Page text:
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Day 2. Half-Life 2 – Episode One

Do you know anything better than a good first-person 3D shooter on a summer evening? Valve put much effort into making Half-Life 2: Episode One look fresh and effective even in 2006. This game is a sequel to Half-Life 2 and picks up when the Citadel’s main reactor explodes. Episode One uses an improved Source engine that is known to our readers by the tech demo Half-Life 2: Lost Coast. A HDR method with integers (INT16), different from the one employed in Far Cry, is implemented here. This method is less precise in comparison with Far Cry’s but allows using full-screen antialiasing on all GPUs and works on all graphics cards that support Shader Model 2.0.

 

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Half-Life 2: Episode One is not a very heavy trial for modern graphics cards. The GeForce 7900 GTX SLI and the Radeon X1900 XT CrossFire both deliver a frame rate of over 100fps in any resolution. Surely that’s enough even for the most demanding user.

Having more pixel processors and featuring a ring-bus memory controller, the Radeon X1900 XTX still cannot outpace the GeForce 7900 GTX and is always one step behind this solution from Nvidia.

The dual-GPU GeForce 7950 GX2 graphics card is an unrivalled leader among single cards in Half-Life 2: Episode One. With a huge number of TMUs, this dual-chip monster from Nvidia is the best of all at filling the scene up with complex textures in high display resolutions. However, this graphics card cannot challenge the dual-card subsystems ATI CrossFire and Nvidia SLI.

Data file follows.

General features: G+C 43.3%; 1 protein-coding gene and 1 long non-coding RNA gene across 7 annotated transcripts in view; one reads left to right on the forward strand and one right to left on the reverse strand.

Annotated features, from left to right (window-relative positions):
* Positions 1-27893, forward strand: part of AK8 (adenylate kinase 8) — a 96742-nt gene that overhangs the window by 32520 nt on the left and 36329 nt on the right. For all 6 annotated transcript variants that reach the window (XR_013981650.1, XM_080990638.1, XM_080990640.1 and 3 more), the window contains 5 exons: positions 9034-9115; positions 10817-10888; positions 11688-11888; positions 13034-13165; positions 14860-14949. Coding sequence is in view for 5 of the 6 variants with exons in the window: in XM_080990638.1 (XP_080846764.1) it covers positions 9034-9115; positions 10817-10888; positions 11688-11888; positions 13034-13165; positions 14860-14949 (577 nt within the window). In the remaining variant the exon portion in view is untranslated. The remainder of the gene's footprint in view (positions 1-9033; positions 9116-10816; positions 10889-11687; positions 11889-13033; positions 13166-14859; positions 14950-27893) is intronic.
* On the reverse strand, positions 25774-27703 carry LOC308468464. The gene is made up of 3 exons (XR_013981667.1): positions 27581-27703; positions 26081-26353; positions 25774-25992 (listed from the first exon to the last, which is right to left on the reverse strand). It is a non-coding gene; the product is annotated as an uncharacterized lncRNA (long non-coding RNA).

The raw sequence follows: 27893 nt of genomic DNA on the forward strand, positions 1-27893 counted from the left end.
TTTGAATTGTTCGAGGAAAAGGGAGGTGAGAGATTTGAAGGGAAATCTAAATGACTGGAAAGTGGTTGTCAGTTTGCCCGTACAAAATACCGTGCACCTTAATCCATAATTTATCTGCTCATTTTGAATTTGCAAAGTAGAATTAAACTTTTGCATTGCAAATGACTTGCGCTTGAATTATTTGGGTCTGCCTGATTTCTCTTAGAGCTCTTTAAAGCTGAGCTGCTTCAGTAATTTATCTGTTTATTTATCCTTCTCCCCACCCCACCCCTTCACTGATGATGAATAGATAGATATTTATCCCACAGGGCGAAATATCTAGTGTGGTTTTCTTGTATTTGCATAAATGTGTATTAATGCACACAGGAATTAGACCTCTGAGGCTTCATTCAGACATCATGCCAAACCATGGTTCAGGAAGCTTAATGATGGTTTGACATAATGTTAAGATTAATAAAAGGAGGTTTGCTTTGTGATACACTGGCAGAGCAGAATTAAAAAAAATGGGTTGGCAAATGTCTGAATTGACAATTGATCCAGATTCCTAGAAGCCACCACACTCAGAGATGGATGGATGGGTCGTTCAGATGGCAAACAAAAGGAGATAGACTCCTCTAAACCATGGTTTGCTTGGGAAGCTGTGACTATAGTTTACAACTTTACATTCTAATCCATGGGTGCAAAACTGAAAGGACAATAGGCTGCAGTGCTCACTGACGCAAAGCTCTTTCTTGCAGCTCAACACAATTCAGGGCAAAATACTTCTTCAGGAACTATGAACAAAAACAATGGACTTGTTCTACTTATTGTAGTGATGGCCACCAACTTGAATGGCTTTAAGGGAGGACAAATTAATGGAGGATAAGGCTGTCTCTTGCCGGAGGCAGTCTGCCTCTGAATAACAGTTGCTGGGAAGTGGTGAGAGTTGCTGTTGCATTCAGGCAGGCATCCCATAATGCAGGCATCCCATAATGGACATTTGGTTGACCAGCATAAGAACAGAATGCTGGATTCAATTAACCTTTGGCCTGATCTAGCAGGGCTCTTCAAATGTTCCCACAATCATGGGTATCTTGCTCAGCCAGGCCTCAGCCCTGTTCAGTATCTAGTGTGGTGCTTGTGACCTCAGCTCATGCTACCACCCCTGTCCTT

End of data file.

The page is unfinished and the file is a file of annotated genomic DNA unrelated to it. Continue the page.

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The GeForce 7900 GTX goes through this test at a slightly higher speed than the Radeon X1900 XTX. The latter is slower even in 1920x1200 resolution where its ring-bus memory controller should have given it an advantage. We guess the Radeon X1900 XT is limited by its having fewer TMUs than the GeForce 7900 GTX has. This supposition is confirmed by the results of the Radeon X1900 GT (12 TMUs) that is always slower not only than the GeForce 7900 GT (24 TMUs) but also than the Radeon X1800 XT (16 TMUs). The latter two solutions have similar speeds because the higher core clock rate of the Radeon X1800 XT makes up for its having fewer TMUs.

We don’t have any information about the minimum performance of the graphics cards in Episode One – the integrated benchmark doesn’t provide it – so we can only base our judgments on the average frame rates. From this point of view, the Radeon X1900 XT and the GeForce 7900 GTX are roughly equals, even though the latter wins their particular struggle by a small margin. Both these cards can give you 60fps and more in 1920x1200 with enabled full-screen antialiasing and anisotropic filtering, and so they can easily provide comfortable gaming conditions in the lower resolutions. The choice is also simple among the less powerful solutions: you can take a Radeon X1800 XT or a GeForce 7900 GT depending on your personal preferences. You shouldn’t buy a Radeon X1900 GT if you are planning to use resolutions above 1280x1024 because its 12 TMUs will not cope with the increased textural load.

 
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